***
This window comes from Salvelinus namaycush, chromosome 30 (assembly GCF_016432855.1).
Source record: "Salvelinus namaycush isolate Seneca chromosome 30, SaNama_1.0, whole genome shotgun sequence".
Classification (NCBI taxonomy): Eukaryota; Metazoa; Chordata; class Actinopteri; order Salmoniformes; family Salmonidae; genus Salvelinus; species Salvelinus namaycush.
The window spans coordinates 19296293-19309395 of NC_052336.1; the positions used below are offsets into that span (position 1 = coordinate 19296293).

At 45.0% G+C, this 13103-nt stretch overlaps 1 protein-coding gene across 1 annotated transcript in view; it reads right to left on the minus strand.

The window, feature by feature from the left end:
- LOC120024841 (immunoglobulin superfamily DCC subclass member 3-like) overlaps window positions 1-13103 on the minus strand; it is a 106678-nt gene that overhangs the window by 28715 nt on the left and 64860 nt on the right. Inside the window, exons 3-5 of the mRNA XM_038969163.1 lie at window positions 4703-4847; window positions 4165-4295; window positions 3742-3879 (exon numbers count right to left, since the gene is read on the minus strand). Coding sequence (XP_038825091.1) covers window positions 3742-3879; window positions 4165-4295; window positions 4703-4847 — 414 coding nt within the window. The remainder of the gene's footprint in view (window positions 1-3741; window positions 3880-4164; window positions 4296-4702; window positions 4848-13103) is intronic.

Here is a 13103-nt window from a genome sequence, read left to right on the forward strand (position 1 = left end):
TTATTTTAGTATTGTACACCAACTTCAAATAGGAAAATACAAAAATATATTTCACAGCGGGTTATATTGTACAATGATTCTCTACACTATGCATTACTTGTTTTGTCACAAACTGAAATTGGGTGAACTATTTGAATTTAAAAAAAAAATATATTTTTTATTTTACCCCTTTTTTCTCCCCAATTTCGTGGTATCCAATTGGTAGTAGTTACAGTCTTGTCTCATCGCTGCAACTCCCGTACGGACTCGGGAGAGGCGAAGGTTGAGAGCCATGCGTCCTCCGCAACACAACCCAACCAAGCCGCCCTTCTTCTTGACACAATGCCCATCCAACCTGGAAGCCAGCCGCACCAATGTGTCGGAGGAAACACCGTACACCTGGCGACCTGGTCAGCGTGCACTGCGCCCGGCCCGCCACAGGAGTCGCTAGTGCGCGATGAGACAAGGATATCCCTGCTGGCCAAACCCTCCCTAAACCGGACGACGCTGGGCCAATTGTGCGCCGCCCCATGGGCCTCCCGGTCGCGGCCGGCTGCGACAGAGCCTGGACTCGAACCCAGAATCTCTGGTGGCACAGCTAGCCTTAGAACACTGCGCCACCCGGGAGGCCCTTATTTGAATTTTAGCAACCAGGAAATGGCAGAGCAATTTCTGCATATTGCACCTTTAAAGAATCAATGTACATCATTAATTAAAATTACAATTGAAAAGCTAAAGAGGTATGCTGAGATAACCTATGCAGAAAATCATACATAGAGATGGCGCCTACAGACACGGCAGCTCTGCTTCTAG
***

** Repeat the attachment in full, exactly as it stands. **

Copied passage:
This window comes from Salvelinus namaycush, chromosome 30 (assembly GCF_016432855.1).
Source record: "Salvelinus namaycush isolate Seneca chromosome 30, SaNama_1.0, whole genome shotgun sequence".
Classification (NCBI taxonomy): Eukaryota; Metazoa; Chordata; class Actinopteri; order Salmoniformes; family Salmonidae; genus Salvelinus; species Salvelinus namaycush.
The window spans coordinates 19296293-19309395 of NC_052336.1; the positions used below are offsets into that span (position 1 = coordinate 19296293).

At 45.0% G+C, this 13103-nt stretch overlaps 1 protein-coding gene across 1 annotated transcript in view; it reads right to left on the minus strand.

The window, feature by feature from the left end:
- LOC120024841 (immunoglobulin superfamily DCC subclass member 3-like) overlaps window positions 1-13103 on the minus strand; it is a 106678-nt gene that overhangs the window by 28715 nt on the left and 64860 nt on the right. Inside the window, exons 3-5 of the mRNA XM_038969163.1 lie at window positions 4703-4847; window positions 4165-4295; window positions 3742-3879 (exon numbers count right to left, since the gene is read on the minus strand). Coding sequence (XP_038825091.1) covers window positions 3742-3879; window positions 4165-4295; window positions 4703-4847 — 414 coding nt within the window. The remainder of the gene's footprint in view (window positions 1-3741; window positions 3880-4164; window positions 4296-4702; window positions 4848-13103) is intronic.

Here is a 13103-nt window from a genome sequence, read left to right on the forward strand (position 1 = left end):
TTATTTTAGTATTGTACACCAACTTCAAATAGGAAAATACAAAAATATATTTCACAGCGGGTTATATTGTACAATGATTCTCTACACTATGCATTACTTGTTTTGTCACAAACTGAAATTGGGTGAACTATTTGAATTTAAAAAAAAAATATATTTTTTATTTTACCCCTTTTTTCTCCCCAATTTCGTGGTATCCAATTGGTAGTAGTTACAGTCTTGTCTCATCGCTGCAACTCCCGTACGGACTCGGGAGAGGCGAAGGTTGAGAGCCATGCGTCCTCCGCAACACAACCCAACCAAGCCGCCCTTCTTCTTGACACAATGCCCATCCAACCTGGAAGCCAGCCGCACCAATGTGTCGGAGGAAACACCGTACACCTGGCGACCTGGTCAGCGTGCACTGCGCCCGGCCCGCCACAGGAGTCGCTAGTGCGCGATGAGACAAGGATATCCCTGCTGGCCAAACCCTCCCTAAACCGGACGACGCTGGGCCAATTGTGCGCCGCCCCATGGGCCTCCCGGTCGCGGCCGGCTGCGACAGAGCCTGGACTCGAACCCAGAATCTCTGGTGGCACAGCTAGCCTTAGAACACTGCGCCACCCGGGAGGCCCTTATTTGAATTTTAGCAACCAGGAAATGGCAGAGCAATTTCTGCATATTGCACCTTTAAAGAATCAATGTACATCATTAATTAAAATTACAATTGAAAAGCTAAAGAGGTATGCTGAGATAACCTATGCAGAAAATCATACATAGAGATGGCGCCTACAGACACGGCAGCTCTGCTTCTAG